Covering Disruptive Technology Powering Business in The Digital Age

Home > Archives > News > After Submerging Servers Under the Sea, Microsoft Now Plans to Use Boiling Liquid to Cool Data Centres
After Submerging Servers Under the Sea, Microsoft Now Plans to Use Boiling Liquid to Cool Data Centres
April 12, 2021 News


Written by: Rogelio Legaspi, Journalist, AOPG

In another effort by Microsoft to cool data centres in a more sustainable way, the company is now looking into the immersion of servers inside a steel holding tank filled with a special liquid – one that is non-conductive and does not require cooling in itself.

According to Husam Alissa, Principal Hardware Engineer on Microsoft’s team for data centre advanced development, this is the first time a cloud provider is running two-phase immersion cooling in a production environment. Two-phase in a sense that the liquid carries heat away from the processors and the resulting vapour changes to liquid going back onto the servers, creating a closed-loop cooling system.

The fluorocarbon-based liquid is engineered to boil at 50 degrees Celsius when removing heat from the servers. This technology, which is using warm liquid instead of cold in cooling servers through immersion, was also discussed before in an article by DSA.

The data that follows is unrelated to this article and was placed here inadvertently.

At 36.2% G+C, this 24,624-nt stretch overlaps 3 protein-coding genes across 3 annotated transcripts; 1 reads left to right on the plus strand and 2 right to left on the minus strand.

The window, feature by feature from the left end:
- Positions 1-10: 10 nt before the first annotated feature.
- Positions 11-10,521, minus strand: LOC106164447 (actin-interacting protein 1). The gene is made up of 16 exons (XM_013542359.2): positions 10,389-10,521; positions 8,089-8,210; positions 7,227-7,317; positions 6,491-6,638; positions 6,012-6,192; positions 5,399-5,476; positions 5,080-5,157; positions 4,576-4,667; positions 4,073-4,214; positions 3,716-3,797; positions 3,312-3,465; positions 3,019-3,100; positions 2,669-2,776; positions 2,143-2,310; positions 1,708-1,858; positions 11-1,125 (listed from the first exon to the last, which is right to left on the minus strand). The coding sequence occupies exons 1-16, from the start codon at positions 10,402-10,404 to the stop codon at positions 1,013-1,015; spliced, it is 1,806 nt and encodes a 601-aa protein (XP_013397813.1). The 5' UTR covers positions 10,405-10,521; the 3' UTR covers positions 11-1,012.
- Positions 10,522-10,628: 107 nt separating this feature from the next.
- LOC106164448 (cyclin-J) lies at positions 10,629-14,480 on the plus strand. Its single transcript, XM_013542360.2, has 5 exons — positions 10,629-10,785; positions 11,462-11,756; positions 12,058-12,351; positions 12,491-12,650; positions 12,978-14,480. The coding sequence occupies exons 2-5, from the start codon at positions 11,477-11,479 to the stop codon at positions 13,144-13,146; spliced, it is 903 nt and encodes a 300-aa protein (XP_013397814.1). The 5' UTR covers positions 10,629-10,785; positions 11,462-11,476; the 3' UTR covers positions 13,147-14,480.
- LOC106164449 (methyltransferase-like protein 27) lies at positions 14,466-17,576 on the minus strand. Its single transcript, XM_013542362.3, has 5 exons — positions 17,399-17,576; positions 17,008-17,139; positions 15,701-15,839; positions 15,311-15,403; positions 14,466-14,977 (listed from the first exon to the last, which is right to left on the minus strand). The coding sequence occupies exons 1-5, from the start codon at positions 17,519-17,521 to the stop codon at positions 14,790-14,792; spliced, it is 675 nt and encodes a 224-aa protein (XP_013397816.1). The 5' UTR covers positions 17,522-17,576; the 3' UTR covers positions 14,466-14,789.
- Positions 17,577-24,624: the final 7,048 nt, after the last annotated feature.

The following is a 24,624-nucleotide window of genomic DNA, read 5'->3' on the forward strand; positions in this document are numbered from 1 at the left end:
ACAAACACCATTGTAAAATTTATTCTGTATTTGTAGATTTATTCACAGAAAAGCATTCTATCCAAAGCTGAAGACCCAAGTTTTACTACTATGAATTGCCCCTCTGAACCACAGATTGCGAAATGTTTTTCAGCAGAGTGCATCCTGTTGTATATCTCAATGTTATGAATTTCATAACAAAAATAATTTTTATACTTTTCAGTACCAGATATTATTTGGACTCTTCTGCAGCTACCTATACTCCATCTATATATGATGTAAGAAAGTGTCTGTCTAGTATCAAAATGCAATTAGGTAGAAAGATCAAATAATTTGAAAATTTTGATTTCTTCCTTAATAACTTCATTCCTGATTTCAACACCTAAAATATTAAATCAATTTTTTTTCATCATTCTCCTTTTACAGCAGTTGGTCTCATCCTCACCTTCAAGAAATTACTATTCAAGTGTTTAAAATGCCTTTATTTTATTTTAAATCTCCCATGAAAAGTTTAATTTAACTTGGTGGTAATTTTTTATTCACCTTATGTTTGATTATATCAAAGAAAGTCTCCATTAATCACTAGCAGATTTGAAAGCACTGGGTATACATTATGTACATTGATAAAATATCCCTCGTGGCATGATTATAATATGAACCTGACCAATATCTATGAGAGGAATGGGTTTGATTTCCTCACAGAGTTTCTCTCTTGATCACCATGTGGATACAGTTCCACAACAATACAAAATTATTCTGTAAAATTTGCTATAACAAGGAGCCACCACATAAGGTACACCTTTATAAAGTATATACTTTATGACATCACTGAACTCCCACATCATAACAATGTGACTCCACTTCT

Essentially, this approach functions with the principle that you can lower the temperature of a processor with a liquid that isn’t necessarily “cold” but is relatively cooler than the component you’re trying to cool. As processors can reach up to 80 degrees Celsius in temperature, this approach means that the data centre does not need to pre-cool the liquid, omitting the need for power-intensive chillers.

As to why this technique was adopted by Microsoft, Christian Belady, distinguished engineer and Vice President of Microsoft’s data centre advanced development group, said, “liquid cooling enables us to go denser and thus continue the Moore’s Law trend at the data centre level”.

This is because Moore’s Law states that more transistors are put onto the same size chip, doubling the speed of computer processors every two years. Subsequently, this also means more electric power pumped through these processors, which causes the chips to get hotter.

Today, conventional air-conditioning is no longer sufficient to cool data centres and it is also highly energy-consuming, even accounting for the majority of a data centre’s electricity consumption. That is why Microsoft hopes that this immersion method will be successful, as the company aims to find more sustainable solutions.

Just last year, Microsoft retrieved its shipping container-sized data centre that had been submerged in the sea for around two years. Called Project Natick, the team responsible found that data centres deployed underwater are eight times more reliable than their land-based counterparts.

Microsoft aims to adopt these cooling methods for more extensive applications, say a data centre under the sea to meet the low-latency requirements of nearby users or a data centre in a liquid-filled tank under a 5G tower to support self-driving cars.